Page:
The Index of Happiness
By Hasala Perera
Sri Lanka has been ranked at 129 out of 149 Countries in the World Happiness Report published this year, even though we have come up one spot from 2020 (130th), in 2019 and 2018 we were ranked at 116, which is a 13 spots fall. Despite the beauty this Island nation has to offer and the free education and medical service we proudly boast, why are we Sri Lankans unhappy?
In contrast, another country that also gives free health and education, Denmark requires every working Danish citizen to pay around 45 per cent of their income in taxes, yet, it is one of the happiest countries in the world, ranking second in the same report.
This is because the Danish people have trust in the quality of the services offered by their government, which is clearly seen in their attitude towards their government’s taxation policy, they see their taxes as an investment, they believe that what they pay as taxes are been returned to them through the services provided by their government, which is scarcely the case with us. You would hardly come by a Sri Lankan who has an income tax file, let alone someone who considers his taxes as investments.
In addition to that, they are content with their living standards. Most Danish people ride bicycles rather than driving cars because they are well aware of their limitations and needs, compared to many Sri Lankans who although drive a range of vehicles that move faster and are more comfortable than bicycles, lose their mind in the middle of the road for minor scratches or dents inflicted on their vehicles from accidents caused by their own recklessness.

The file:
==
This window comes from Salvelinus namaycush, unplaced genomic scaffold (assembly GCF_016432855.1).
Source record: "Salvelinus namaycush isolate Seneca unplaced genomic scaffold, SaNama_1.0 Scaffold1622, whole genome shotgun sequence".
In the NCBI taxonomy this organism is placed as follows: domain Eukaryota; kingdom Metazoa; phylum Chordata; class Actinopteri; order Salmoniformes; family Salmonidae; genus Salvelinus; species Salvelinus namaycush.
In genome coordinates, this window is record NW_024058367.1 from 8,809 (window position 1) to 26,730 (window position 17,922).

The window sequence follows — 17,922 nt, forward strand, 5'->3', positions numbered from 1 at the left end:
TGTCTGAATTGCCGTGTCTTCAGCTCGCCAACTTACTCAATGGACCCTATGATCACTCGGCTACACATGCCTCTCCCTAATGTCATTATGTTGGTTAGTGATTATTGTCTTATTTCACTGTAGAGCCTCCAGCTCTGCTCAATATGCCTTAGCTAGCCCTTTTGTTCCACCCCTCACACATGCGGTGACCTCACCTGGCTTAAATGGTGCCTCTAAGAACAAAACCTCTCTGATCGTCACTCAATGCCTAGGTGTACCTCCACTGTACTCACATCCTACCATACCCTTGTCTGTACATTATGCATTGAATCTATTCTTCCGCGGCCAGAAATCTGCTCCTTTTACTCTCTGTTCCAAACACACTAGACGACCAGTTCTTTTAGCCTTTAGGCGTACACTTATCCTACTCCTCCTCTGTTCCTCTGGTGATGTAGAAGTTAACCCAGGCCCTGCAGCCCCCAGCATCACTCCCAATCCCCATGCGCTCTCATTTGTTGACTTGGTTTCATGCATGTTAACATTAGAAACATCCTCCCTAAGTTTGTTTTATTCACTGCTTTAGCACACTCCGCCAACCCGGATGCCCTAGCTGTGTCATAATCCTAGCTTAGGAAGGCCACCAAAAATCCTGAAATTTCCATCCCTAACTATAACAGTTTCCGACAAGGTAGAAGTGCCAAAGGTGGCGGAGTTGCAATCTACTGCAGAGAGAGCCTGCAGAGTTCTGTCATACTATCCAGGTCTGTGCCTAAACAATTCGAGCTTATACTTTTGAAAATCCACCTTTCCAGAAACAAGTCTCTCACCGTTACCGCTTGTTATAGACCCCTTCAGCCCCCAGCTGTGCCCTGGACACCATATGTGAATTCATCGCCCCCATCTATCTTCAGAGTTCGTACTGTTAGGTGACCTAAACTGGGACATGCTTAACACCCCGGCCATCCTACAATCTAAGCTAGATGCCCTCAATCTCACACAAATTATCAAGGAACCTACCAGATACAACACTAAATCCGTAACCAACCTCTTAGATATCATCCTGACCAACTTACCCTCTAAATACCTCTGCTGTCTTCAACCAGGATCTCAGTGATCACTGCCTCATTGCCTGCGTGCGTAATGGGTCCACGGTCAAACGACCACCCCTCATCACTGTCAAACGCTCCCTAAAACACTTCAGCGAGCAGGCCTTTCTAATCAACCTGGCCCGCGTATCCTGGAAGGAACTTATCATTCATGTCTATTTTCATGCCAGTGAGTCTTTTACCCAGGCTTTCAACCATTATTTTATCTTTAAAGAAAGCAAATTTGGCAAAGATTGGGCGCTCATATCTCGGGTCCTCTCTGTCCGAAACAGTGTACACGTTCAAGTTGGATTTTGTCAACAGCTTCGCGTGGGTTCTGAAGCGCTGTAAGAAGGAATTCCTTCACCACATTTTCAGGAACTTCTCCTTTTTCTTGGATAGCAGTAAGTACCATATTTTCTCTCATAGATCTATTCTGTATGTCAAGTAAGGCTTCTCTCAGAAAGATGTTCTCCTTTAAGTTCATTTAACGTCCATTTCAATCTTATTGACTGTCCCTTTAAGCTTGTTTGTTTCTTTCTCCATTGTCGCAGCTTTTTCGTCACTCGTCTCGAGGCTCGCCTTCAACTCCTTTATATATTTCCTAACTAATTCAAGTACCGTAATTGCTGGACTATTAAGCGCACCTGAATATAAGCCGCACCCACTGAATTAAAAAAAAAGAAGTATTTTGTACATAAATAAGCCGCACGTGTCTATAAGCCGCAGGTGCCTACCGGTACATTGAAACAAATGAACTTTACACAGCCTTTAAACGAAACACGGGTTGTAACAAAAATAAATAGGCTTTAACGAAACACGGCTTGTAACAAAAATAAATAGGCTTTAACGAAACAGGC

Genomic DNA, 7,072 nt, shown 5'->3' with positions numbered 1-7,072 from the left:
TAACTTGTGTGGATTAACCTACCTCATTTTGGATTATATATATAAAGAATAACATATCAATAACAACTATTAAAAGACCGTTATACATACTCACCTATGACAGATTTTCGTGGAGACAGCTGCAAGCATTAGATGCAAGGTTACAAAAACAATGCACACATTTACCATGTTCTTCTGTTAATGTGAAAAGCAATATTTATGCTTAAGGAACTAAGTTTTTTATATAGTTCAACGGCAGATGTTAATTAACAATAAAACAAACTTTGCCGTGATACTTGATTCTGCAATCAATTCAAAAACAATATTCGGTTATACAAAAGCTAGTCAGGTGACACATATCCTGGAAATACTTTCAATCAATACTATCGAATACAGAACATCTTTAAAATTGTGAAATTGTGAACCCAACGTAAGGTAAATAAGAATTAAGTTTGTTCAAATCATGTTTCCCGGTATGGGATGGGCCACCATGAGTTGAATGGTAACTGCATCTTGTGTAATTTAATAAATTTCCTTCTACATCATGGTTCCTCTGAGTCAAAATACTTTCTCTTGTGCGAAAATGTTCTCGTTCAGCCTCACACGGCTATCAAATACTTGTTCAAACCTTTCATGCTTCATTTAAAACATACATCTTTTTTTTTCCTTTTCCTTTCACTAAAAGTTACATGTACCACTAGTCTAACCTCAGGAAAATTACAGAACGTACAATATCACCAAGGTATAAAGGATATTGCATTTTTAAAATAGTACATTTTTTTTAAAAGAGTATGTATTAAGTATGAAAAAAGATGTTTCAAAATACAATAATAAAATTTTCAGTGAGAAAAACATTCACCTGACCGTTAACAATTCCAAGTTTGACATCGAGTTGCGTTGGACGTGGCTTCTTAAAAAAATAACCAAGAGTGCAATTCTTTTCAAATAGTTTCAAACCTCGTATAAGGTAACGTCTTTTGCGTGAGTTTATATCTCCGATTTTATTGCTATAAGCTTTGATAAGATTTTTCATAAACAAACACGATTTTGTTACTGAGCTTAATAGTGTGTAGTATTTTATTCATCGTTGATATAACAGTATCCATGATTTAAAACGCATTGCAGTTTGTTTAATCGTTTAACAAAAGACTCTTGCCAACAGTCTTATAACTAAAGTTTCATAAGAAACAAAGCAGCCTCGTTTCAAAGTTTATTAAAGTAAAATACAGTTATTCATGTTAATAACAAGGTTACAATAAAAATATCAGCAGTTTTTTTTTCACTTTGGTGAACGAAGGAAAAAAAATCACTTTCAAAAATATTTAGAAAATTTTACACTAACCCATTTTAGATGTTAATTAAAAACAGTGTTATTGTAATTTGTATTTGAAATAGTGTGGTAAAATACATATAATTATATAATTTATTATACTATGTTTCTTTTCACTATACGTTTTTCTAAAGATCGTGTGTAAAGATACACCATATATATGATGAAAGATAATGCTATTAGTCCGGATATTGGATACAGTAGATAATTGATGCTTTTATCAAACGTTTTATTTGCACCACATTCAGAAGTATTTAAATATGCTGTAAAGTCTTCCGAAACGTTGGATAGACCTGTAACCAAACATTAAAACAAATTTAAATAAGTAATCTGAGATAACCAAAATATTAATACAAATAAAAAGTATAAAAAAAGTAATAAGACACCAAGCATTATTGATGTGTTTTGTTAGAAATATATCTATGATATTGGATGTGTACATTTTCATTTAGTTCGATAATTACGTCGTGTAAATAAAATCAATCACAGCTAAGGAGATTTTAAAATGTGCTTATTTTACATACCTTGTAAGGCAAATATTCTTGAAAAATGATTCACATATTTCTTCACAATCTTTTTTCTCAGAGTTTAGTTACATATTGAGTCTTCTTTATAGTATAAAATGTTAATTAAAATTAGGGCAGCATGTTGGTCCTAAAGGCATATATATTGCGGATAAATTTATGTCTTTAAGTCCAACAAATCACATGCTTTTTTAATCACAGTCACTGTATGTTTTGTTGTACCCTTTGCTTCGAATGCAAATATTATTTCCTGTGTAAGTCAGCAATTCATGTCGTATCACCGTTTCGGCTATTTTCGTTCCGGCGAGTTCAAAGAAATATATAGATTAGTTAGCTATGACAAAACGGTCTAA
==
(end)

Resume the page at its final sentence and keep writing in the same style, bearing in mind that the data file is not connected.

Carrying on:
In Denmark, while travelling in a taxi in Copenhagen, the driver asked me if I was from India, when I said I was from Sri Lanka he seemed shocked. Throughout our journey he said the word ‘Sri Lanka’ time and time again and even inquired from where in Sri Lanka I am from. I realised then that he knew something more about the country than just its name.
“I have visited Sri Lanka 11 times”, he said. At this point, I was quite thrilled to learn he had visited so many times but that feeling soon died down as he went on tell me a rather sad story of his experience in Sri Lanka.
He shared the story of how his father had purchased a land outside Colombo, which was later inhabited by some squatters. This issue had him travelling frequently to Sri Lanka to deal with the court case that dragged on for several years until a gentleman offered to buy the land from him but for a fraction of its land value.
‘I just wanted to finish off with it,’ he explained his reason to sell.
This anecdote made me terribly sad and ashamed to hear. There was only so much consoling I could do to soften the hurt he had to endure. “When we were young we were told to be kind and nice to people but when we realise that others don’t have the same values...” he abruptly ended the sentence rendering me speechless.
“That was the only bad experience I had in Sri Lanka,” he followed up.
He happily took it as the ‘only bad experience’, even though he faced a trying incident. However, he was able to see beyond that. He spoke about good things that Sri Lanka had offered him. He was trying to see the positive side of things, a trait that is only found in happy people.
Values are no longer taught in homes or school curriculums unless a parent or a teacher recognises its importance and decides to pass them on to their children or pupils – an unhappy parent or a teacher can never instil good values to a child.
A country is considered happy only if its people are happy, the facts shown here prove that it isn’t the wealth, facilities or experience that makes a person happy, but the levels of contentment and the attitudes towards adversities that makes a person happy.